Massachusetts Reverse Mortgage Board Closes in on 2022 Extension

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The expired extension of reverse mortgage telephone and video advice for Massachusetts residents moved one step closer to resolution this week as the state Senate passed a bill that would allow assistance to be extended. remotely until the middle of this summer. That’s according to original reports from the Massachusetts-based State House News Service, the language of the bill as it was debated and reverse mortgage professionals who reside in the state.

While the first step toward expanding reverse mortgage counseling relief was made last week after a bill passed the state House of Representatives, the Senate version of the bill differs enough to warrant a reconciliation process between the two chambers so that the measure can pass through the office of Gov. Charlie Baker (R) to be codified into law.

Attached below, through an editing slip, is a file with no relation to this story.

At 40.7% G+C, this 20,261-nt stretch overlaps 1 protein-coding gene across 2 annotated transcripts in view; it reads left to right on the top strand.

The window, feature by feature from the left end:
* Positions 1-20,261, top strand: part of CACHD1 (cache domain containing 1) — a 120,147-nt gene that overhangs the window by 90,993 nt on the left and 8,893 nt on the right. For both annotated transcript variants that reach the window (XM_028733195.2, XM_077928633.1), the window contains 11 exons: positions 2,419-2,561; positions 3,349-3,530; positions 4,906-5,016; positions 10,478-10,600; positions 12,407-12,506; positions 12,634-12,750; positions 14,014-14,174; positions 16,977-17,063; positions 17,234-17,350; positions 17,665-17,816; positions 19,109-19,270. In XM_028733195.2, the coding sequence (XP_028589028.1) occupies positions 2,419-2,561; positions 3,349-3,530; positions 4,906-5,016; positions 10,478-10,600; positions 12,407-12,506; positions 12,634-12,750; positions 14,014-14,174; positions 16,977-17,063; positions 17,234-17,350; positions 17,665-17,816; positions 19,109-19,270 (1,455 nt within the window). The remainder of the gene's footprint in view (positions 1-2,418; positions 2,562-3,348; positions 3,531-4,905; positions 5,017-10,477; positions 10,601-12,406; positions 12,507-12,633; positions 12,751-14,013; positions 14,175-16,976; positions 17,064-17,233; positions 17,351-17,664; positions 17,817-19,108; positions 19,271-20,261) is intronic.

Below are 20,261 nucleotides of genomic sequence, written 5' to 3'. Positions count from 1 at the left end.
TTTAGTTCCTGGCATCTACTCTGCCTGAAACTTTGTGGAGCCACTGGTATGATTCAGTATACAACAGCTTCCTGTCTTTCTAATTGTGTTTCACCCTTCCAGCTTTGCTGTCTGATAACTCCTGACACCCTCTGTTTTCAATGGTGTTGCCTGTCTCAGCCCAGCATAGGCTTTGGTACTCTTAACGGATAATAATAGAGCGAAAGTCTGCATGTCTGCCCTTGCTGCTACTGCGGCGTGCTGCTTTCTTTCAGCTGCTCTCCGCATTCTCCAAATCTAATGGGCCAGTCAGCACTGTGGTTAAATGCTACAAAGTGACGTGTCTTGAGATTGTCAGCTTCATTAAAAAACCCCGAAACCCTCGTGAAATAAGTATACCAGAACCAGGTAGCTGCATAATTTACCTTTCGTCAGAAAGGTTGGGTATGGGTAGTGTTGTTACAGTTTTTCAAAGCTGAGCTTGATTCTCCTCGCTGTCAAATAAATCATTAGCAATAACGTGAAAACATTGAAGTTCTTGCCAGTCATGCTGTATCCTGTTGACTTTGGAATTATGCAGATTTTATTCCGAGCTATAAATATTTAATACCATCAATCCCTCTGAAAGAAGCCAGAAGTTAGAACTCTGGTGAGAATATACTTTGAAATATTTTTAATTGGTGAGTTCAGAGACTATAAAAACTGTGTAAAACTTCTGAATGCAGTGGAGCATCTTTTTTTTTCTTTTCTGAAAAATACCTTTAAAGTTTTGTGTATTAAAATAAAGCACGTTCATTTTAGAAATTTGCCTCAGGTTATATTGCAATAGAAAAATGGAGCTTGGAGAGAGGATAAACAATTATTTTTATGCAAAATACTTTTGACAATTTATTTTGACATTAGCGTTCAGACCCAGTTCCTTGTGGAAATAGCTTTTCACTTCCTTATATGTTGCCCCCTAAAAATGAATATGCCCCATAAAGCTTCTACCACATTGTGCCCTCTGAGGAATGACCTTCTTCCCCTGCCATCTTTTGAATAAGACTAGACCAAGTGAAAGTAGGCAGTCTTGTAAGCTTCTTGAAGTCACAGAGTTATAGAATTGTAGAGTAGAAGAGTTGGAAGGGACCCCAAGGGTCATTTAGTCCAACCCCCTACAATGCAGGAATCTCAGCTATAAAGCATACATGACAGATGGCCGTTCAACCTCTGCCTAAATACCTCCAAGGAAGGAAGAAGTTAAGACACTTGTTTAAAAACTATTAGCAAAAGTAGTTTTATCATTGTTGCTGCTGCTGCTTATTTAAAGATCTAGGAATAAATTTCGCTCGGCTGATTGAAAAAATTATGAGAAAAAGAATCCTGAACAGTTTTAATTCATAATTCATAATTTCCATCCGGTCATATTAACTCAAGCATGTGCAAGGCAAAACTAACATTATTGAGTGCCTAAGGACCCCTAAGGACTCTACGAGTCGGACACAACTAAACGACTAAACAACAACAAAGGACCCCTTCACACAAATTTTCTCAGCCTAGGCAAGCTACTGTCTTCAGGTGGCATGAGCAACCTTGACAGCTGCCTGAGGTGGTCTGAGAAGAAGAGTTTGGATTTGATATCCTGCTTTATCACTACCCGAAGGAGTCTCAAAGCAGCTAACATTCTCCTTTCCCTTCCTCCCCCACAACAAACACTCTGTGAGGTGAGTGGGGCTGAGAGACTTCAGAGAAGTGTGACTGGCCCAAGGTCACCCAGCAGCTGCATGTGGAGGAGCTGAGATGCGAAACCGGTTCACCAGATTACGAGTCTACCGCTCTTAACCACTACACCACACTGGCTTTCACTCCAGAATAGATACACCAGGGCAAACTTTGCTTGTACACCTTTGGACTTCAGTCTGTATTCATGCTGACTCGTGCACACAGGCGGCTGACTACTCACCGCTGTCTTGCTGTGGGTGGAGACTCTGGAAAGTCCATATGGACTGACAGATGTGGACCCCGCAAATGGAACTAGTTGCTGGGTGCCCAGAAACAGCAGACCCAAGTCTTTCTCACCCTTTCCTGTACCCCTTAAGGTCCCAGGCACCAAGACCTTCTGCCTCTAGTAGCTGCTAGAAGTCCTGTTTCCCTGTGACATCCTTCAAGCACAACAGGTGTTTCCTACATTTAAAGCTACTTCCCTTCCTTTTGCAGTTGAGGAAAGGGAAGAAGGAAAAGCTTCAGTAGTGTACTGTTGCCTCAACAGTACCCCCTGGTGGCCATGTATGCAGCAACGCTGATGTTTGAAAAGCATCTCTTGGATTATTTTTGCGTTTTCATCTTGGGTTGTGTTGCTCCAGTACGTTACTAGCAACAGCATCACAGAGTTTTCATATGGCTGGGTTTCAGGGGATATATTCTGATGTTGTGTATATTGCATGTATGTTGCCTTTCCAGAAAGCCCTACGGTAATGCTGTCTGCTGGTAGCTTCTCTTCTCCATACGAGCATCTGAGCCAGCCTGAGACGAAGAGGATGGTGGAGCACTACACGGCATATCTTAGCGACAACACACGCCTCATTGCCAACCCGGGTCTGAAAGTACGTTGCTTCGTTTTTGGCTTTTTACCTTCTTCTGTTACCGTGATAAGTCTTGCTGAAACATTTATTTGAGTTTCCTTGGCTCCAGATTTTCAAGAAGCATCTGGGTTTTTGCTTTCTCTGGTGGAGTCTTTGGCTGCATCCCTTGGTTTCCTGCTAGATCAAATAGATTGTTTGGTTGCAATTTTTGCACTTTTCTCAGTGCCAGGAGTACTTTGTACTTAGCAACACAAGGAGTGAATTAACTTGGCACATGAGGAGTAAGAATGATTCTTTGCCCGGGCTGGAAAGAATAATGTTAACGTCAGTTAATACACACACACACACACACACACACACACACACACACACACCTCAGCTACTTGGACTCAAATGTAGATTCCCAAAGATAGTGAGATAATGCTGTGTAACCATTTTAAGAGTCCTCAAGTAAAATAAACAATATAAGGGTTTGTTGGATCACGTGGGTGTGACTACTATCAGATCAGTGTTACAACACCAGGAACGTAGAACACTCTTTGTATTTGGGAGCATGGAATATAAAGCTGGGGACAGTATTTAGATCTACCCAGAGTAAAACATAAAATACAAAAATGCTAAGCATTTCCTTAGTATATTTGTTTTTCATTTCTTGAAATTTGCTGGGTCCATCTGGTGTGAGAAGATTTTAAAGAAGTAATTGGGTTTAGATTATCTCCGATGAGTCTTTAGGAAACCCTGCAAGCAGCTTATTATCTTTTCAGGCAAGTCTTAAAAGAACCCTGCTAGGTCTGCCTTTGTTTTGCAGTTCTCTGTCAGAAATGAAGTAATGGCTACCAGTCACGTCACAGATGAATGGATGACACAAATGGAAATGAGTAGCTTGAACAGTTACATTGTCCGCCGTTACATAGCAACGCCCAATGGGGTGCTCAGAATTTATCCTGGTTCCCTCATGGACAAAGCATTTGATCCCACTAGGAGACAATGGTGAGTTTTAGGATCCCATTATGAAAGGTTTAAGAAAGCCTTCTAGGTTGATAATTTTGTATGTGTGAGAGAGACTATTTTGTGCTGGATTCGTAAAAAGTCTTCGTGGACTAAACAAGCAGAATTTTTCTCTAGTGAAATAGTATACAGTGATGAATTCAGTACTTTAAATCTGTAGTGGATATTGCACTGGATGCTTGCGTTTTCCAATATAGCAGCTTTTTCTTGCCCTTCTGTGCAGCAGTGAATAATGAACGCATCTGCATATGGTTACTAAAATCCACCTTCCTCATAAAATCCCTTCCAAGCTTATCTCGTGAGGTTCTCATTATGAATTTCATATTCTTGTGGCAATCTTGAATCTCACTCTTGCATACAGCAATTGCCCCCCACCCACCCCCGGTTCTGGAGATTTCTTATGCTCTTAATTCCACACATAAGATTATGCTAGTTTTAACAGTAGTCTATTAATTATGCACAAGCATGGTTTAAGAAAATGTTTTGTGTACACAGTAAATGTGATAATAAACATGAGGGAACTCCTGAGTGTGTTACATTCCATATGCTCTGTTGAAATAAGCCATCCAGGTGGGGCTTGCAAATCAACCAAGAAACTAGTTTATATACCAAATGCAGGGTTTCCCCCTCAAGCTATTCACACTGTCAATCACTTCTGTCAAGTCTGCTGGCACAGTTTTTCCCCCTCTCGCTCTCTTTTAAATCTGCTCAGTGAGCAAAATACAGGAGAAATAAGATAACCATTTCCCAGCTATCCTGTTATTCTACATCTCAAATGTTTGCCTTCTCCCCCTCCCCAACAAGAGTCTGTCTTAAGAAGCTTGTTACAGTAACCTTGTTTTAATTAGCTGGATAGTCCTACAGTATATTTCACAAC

While this is certainly a welcome development for reverse mortgage companies operating in the state, the measures currently being debated by the legislature still fall short of definitively addressing the underlying problem of the face-to-face counseling requirement. of State. This provision of state law is currently under additional pressure due to the shortage of counselors approved by both the Massachusetts Executive Office of Seniors Affairs and the U.S. Department of Housing and Urban Development (HUD). .

The new bill, differences with the House version

As for its reverse mortgage advice app, the language of the House and Senate versions of the bill are identical. Both bills direct the legislature to simply replace the December 15, 2021 expiration date for the reverse mortgage advice waiver with a new date of July 15, 2022.

Passing this extension is more complex due to other measures in the legislation aimed at providing additional relief to state residents resulting from the COVID-19 coronavirus pandemic, and key differences in the scope of the draft versions of the law of the House and Senate according to the original. reports by the Massachusetts-based State House News Service, which reports extensively on state policy issues.